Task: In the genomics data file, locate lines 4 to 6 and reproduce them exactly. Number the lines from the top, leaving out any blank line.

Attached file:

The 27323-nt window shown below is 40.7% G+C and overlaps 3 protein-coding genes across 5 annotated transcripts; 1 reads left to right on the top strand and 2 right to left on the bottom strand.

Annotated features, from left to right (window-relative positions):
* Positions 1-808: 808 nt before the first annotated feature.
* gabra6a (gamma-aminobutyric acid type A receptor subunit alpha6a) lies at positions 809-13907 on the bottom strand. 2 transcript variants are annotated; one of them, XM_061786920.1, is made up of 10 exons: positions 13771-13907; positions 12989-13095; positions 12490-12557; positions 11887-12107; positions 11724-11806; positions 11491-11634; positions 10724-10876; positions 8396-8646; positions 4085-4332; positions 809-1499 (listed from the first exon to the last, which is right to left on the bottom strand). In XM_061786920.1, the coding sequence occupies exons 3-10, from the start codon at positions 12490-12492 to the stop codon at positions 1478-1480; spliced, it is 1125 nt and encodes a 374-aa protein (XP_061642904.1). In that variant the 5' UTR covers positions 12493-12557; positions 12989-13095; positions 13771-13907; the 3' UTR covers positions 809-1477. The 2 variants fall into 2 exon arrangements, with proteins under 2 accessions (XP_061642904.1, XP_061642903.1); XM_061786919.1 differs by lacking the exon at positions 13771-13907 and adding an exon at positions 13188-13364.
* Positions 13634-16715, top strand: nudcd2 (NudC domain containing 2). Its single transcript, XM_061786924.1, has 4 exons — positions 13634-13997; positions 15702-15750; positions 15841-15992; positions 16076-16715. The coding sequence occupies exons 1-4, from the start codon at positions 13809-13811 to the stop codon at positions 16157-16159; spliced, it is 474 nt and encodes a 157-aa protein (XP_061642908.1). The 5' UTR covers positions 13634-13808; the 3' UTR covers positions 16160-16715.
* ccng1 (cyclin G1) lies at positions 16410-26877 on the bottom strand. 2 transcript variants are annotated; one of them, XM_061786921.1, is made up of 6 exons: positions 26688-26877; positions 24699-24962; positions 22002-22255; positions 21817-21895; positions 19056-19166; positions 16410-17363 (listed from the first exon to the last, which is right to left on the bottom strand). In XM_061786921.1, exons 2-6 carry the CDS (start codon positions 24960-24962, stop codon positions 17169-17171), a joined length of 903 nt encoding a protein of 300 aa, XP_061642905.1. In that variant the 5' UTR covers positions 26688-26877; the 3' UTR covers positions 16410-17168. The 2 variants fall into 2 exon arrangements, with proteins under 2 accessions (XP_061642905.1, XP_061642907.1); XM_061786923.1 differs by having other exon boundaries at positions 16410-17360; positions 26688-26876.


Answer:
* gabra6a (gamma-aminobutyric acid type A receptor subunit alpha6a) lies at positions 809-13907 on the bottom strand. 2 transcript variants are annotated; one of them, XM_061786920.1, is made up of 10 exons: positions 13771-13907; positions 12989-13095; positions 12490-12557; positions 11887-12107; positions 11724-11806; positions 11491-11634; positions 10724-10876; positions 8396-8646; positions 4085-4332; positions 809-1499 (listed from the first exon to the last, which is right to left on the bottom strand). In XM_061786920.1, the coding sequence occupies exons 3-10, from the start codon at positions 12490-12492 to the stop codon at positions 1478-1480; spliced, it is 1125 nt and encodes a 374-aa protein (XP_061642904.1). In that variant the 5' UTR covers positions 12493-12557; positions 12989-13095; positions 13771-13907; the 3' UTR covers positions 809-1477. The 2 variants fall into 2 exon arrangements, with proteins under 2 accessions (XP_061642904.1, XP_061642903.1); XM_061786919.1 differs by lacking the exon at positions 13771-13907 and adding an exon at positions 13188-13364.
* Positions 13634-16715, top strand: nudcd2 (NudC domain containing 2). Its single transcript, XM_061786924.1, has 4 exons — positions 13634-13997; positions 15702-15750; positions 15841-15992; positions 16076-16715. The coding sequence occupies exons 1-4, from the start codon at positions 13809-13811 to the stop codon at positions 16157-16159; spliced, it is 474 nt and encodes a 157-aa protein (XP_061642908.1). The 5' UTR covers positions 13634-13808; the 3' UTR covers positions 16160-16715.
* ccng1 (cyclin G1) lies at positions 16410-26877 on the bottom strand. 2 transcript variants are annotated; one of them, XM_061786921.1, is made up of 6 exons: positions 26688-26877; positions 24699-24962; positions 22002-22255; positions 21817-21895; positions 19056-19166; positions 16410-17363 (listed from the first exon to the last, which is right to left on the bottom strand). In XM_061786921.1, exons 2-6 carry the CDS (start codon positions 24960-24962, stop codon positions 17169-17171), a joined length of 903 nt encoding a protein of 300 aa, XP_061642905.1. In that variant the 5' UTR covers positions 26688-26877; the 3' UTR covers positions 16410-17168. The 2 variants fall into 2 exon arrangements, with proteins under 2 accessions (XP_061642905.1, XP_061642907.1); XM_061786923.1 differs by having other exon boundaries at positions 16410-17360; positions 26688-26876.